Perhaps to combat Arri's stellar reputation for skin tone reproduction, Panavision also unveiled its own "color science" for the camera called Light Iron Color 2. The new system will appeal to cinematographers who are used to classic Kodak and Fujifilm motion picture films. "Light Iron Color 2 deviates from traditional digital color matrices by following in the footsteps of film stock philosophy instead of direct replication of how colors look in nature," Panavision explains on its website.
At the same time, Light Iron Color 2 offers a new workflow that will make it easier for crews to handle bulky RAW files in order to view footage on set and dump files. "We have been listening to feedback from cinematographers and the results of our collaboration are directly manifested in the DXL2," said Panavision CEO Kim Snyder.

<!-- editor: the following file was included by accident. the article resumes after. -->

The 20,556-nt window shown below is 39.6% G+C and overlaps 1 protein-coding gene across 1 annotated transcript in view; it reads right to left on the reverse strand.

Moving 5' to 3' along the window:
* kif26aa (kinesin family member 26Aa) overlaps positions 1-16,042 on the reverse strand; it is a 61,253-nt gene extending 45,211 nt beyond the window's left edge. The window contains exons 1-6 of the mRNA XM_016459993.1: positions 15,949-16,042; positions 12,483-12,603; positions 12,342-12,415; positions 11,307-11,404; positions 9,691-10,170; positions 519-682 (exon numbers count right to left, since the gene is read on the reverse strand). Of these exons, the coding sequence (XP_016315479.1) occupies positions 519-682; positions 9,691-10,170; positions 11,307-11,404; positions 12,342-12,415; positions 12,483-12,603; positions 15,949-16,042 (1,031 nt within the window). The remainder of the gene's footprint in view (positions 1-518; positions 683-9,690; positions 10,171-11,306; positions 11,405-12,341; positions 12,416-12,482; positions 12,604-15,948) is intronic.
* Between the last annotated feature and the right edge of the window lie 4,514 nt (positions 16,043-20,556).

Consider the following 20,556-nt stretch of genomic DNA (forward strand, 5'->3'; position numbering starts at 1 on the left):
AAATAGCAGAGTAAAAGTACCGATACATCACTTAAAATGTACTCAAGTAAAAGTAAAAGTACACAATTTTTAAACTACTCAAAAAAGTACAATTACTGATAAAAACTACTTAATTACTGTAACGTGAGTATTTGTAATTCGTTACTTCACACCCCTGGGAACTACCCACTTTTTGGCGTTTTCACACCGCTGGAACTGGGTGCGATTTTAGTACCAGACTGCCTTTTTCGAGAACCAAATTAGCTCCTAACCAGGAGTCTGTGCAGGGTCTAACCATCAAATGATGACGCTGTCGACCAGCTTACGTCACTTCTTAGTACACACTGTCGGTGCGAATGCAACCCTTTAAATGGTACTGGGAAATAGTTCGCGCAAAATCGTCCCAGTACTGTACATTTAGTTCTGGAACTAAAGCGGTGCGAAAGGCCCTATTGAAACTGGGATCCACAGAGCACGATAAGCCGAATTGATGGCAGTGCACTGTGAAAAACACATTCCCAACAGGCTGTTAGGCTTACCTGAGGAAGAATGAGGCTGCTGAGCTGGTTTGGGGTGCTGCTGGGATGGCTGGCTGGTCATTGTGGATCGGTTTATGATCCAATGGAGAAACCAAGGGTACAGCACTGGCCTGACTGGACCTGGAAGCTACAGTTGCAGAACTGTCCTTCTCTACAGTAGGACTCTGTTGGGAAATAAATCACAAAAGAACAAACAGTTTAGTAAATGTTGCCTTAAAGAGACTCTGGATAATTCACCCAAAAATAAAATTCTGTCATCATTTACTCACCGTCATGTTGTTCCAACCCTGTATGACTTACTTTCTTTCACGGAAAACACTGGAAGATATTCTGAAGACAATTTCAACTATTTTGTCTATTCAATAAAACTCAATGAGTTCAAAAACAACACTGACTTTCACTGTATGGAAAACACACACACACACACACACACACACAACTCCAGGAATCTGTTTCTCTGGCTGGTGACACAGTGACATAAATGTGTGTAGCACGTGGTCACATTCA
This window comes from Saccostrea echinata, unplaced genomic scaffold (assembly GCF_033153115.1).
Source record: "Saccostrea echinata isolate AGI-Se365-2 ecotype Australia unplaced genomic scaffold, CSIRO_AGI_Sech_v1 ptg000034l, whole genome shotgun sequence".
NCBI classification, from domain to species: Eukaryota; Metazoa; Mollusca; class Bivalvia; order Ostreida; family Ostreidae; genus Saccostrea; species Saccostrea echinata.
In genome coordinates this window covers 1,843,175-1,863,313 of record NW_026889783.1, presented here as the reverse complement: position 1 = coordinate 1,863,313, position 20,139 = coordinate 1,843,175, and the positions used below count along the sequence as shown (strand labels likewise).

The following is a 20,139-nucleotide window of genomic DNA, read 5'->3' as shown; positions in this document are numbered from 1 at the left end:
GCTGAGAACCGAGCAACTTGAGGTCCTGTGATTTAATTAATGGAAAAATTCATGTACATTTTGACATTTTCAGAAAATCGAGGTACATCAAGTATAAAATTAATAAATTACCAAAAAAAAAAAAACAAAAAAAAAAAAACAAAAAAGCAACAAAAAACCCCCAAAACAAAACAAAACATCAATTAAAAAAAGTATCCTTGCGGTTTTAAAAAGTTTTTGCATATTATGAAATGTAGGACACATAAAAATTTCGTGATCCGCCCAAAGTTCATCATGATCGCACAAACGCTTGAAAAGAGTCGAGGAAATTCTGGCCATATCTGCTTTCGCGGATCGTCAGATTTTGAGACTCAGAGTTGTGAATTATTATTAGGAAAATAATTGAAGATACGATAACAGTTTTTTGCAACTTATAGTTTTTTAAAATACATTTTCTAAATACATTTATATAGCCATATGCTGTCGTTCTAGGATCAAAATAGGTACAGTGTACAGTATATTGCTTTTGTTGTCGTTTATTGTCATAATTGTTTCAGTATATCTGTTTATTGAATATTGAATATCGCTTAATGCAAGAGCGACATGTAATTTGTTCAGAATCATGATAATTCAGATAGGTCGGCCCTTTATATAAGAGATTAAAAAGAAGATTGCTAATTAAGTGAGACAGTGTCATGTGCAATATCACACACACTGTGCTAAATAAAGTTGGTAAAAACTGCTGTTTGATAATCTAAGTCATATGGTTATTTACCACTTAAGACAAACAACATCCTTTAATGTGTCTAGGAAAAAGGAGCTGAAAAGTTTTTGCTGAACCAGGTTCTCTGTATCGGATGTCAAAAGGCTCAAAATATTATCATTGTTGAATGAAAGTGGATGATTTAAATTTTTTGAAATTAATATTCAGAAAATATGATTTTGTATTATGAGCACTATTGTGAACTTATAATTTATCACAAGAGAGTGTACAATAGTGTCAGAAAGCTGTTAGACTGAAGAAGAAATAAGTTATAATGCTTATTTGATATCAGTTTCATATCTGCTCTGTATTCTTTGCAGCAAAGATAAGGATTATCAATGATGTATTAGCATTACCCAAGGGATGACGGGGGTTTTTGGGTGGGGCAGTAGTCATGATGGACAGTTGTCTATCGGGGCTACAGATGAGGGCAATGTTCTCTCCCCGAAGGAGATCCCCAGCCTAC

The 40.96 x 21.6 millimeter sensor has a larger area than a full-frame DSLR sensor, but is just the perfect size for Panavision's famous Primo 70mm or its newly unveiled "65Vintage" line. Thanks to its large size, the RED's Monstro sensor has excellent low-light sensitivity for a cinema camera, allowing directors to shoot quickly with minimal lighting setups.
Finally, Panavision took another page from RED by making the DXL2 relatively modular, with separate power, wireless, EVF and other modules. That will allow cinematographers to quickly switch from a bulky studio setup to a handheld or gimbal Steadicam-type configuration. The camera body itself weighs just 10 pounds, the company notes.
You're probably now expecting some ridiculous price tag, which would likely be true, except that Panavision doesn't sell cameras -- it only rents them. For that, you can probably expect a day rate of around $750 to $1,000 or more, not counting the lenses. So, you can't buy it, and probably won't rent it, but the Millenium DXL2 could have an impact on your future cinematic experiences.